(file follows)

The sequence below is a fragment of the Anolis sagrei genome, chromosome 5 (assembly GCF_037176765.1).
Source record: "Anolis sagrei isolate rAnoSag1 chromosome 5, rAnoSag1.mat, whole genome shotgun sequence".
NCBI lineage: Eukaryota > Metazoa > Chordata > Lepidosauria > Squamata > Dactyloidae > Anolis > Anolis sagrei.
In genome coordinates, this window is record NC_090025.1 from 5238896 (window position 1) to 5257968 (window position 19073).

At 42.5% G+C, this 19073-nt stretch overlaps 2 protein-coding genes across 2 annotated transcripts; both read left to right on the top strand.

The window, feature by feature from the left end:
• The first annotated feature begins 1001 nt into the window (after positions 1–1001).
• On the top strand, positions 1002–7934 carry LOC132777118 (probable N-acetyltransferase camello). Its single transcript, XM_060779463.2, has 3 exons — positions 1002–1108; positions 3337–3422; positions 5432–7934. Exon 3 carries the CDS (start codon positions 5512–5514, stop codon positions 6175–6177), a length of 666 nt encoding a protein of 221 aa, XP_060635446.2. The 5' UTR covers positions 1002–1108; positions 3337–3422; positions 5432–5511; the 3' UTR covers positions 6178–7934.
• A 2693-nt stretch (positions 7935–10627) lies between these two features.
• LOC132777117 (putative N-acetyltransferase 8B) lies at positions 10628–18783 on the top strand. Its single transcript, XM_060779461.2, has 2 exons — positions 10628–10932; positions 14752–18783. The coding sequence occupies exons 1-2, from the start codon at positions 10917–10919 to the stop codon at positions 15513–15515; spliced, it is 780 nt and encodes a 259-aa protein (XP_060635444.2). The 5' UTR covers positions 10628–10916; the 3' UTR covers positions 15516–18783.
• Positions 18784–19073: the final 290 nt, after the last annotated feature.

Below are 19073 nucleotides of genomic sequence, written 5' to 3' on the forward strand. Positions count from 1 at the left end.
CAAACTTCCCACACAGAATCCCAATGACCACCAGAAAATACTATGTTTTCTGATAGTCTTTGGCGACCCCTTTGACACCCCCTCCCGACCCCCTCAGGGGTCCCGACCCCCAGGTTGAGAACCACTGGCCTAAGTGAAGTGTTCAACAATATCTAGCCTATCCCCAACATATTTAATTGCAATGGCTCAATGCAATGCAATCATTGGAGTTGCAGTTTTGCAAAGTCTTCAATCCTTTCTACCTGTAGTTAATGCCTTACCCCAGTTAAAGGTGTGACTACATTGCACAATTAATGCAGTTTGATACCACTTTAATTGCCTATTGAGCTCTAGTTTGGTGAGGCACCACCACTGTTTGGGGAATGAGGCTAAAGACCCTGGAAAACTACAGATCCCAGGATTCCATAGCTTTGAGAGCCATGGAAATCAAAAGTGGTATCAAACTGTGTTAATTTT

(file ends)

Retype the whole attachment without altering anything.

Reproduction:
The sequence below is a fragment of the Anolis sagrei genome, chromosome 5 (assembly GCF_037176765.1).
Source record: "Anolis sagrei isolate rAnoSag1 chromosome 5, rAnoSag1.mat, whole genome shotgun sequence".
NCBI lineage: Eukaryota > Metazoa > Chordata > Lepidosauria > Squamata > Dactyloidae > Anolis > Anolis sagrei.
In genome coordinates, this window is record NC_090025.1 from 5238896 (window position 1) to 5257968 (window position 19073).

At 42.5% G+C, this 19073-nt stretch overlaps 2 protein-coding genes across 2 annotated transcripts; both read left to right on the top strand.

The window, feature by feature from the left end:
• The first annotated feature begins 1001 nt into the window (after positions 1–1001).
• On the top strand, positions 1002–7934 carry LOC132777118 (probable N-acetyltransferase camello). Its single transcript, XM_060779463.2, has 3 exons — positions 1002–1108; positions 3337–3422; positions 5432–7934. Exon 3 carries the CDS (start codon positions 5512–5514, stop codon positions 6175–6177), a length of 666 nt encoding a protein of 221 aa, XP_060635446.2. The 5' UTR covers positions 1002–1108; positions 3337–3422; positions 5432–5511; the 3' UTR covers positions 6178–7934.
• A 2693-nt stretch (positions 7935–10627) lies between these two features.
• LOC132777117 (putative N-acetyltransferase 8B) lies at positions 10628–18783 on the top strand. Its single transcript, XM_060779461.2, has 2 exons — positions 10628–10932; positions 14752–18783. The coding sequence occupies exons 1-2, from the start codon at positions 10917–10919 to the stop codon at positions 15513–15515; spliced, it is 780 nt and encodes a 259-aa protein (XP_060635444.2). The 5' UTR covers positions 10628–10916; the 3' UTR covers positions 15516–18783.
• Positions 18784–19073: the final 290 nt, after the last annotated feature.

Below are 19073 nucleotides of genomic sequence, written 5' to 3' on the forward strand. Positions count from 1 at the left end.
CAAACTTCCCACACAGAATCCCAATGACCACCAGAAAATACTATGTTTTCTGATAGTCTTTGGCGACCCCTTTGACACCCCCTCCCGACCCCCTCAGGGGTCCCGACCCCCAGGTTGAGAACCACTGGCCTAAGTGAAGTGTTCAACAATATCTAGCCTATCCCCAACATATTTAATTGCAATGGCTCAATGCAATGCAATCATTGGAGTTGCAGTTTTGCAAAGTCTTCAATCCTTTCTACCTGTAGTTAATGCCTTACCCCAGTTAAAGGTGTGACTACATTGCACAATTAATGCAGTTTGATACCACTTTAATTGCCTATTGAGCTCTAGTTTGGTGAGGCACCACCACTGTTTGGGGAATGAGGCTAAAGACCCTGGAAAACTACAGATCCCAGGATTCCATAGCTTTGAGAGCCATGGAAATCAAAAGTGGTATCAAACTGTGTTAATTTT